The Centers for Disease Control and Prevention confirmed Wednesday what had been suspected for months: The mosquito-borne Zika virus is the cause of microcephaly, a rare, devastating birth defect in newborns where babies are born with extremely small heads. Health officials also confirmed prenatal Zika infection causes other severe fetal abnormalities. “Never before in history has there been a situation where a bite from a mosquito can result in a devastating malformation,” CDC Director Dr. Thomas R. Frieden said Wednesday. The CDC’s findings were published in the New England Journal of Medicine.
Global health officials had been operating under the assumption the virus was the cause of the fetal brain defects and have issued warnings to pregnant women to avoid areas where Zika is actively spreading. The virus was first indentified in the Americas early last year in Brazil and has spread widely throughout the Americas. “Brazil normally has an average of 163 cases of microcephaly each year,” according to the Washington Post. “But since October, officials have confirmed at least 944 cases of microcephaly or other neurological problems, according to the WHO.”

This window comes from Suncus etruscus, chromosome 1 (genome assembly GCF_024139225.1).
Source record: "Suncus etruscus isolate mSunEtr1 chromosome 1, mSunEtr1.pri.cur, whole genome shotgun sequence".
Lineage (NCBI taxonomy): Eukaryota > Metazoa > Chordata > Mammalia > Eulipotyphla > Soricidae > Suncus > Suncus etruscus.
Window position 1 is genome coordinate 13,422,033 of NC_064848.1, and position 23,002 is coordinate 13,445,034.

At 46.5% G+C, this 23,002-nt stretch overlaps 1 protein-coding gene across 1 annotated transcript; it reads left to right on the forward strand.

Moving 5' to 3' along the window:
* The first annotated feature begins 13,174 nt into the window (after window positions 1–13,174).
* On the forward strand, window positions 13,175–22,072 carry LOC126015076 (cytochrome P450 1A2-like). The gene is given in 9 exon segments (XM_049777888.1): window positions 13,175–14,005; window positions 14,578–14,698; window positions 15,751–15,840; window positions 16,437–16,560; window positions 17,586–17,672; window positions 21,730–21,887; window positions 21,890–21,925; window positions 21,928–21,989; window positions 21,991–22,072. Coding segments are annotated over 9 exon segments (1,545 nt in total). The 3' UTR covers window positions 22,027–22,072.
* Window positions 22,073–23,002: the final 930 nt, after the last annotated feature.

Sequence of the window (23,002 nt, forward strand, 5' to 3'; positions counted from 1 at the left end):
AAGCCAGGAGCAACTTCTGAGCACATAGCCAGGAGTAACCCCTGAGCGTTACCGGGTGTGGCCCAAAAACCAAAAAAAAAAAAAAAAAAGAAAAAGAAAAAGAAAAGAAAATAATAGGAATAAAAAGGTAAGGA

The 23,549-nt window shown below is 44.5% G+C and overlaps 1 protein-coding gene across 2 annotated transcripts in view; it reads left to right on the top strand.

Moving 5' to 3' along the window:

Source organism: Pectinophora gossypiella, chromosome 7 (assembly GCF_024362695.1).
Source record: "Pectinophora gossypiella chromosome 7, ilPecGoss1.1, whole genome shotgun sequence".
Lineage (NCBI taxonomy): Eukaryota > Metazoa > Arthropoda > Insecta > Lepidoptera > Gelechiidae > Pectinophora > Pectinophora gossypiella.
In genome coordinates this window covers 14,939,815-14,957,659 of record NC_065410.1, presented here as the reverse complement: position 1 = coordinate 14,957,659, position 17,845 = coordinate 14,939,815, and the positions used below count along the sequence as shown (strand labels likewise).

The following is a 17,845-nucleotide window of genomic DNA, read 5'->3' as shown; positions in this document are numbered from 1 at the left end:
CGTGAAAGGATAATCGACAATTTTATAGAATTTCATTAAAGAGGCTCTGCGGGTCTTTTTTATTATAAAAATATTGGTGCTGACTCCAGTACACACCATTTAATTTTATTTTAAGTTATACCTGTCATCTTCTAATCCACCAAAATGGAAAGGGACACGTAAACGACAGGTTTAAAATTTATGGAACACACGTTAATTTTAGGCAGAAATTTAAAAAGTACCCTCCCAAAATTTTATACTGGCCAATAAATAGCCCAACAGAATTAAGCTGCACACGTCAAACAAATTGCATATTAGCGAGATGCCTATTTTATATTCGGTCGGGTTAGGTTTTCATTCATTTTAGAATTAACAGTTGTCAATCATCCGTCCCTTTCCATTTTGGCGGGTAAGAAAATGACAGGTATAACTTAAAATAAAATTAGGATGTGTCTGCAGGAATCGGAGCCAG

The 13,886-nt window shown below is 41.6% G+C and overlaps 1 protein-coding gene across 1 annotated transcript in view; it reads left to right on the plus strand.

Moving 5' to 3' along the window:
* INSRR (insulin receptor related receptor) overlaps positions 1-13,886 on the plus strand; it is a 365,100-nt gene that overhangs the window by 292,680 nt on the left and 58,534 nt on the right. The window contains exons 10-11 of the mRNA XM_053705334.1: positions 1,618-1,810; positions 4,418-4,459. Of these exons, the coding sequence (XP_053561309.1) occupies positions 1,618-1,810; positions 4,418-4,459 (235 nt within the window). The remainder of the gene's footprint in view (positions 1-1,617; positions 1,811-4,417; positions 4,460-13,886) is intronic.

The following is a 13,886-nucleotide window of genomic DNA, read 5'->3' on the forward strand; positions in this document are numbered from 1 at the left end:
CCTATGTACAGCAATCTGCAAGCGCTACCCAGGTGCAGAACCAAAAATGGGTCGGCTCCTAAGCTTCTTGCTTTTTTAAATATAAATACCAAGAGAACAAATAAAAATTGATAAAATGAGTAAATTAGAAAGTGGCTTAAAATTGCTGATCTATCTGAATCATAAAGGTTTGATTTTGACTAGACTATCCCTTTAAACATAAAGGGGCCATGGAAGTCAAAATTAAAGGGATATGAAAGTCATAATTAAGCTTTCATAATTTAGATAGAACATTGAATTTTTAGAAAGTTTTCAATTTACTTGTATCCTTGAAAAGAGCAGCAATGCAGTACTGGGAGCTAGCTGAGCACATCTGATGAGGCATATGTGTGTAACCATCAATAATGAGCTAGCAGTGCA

“We are also launching further studies to determine whether children who have microcephaly born to mothers infected by the Zika virus is the tip of the iceberg of what we could see in damaging effects on the brain and other developmental problems,” Dr. Frieden said in a statement. “We’ve now confirmed what mounting evidence has suggested, affirming our early guidance to pregnant women and their partners to take steps to avoid Zika infection and to health care professionals who are talking to patients every day. We are working to do everything possible to protect the American public.”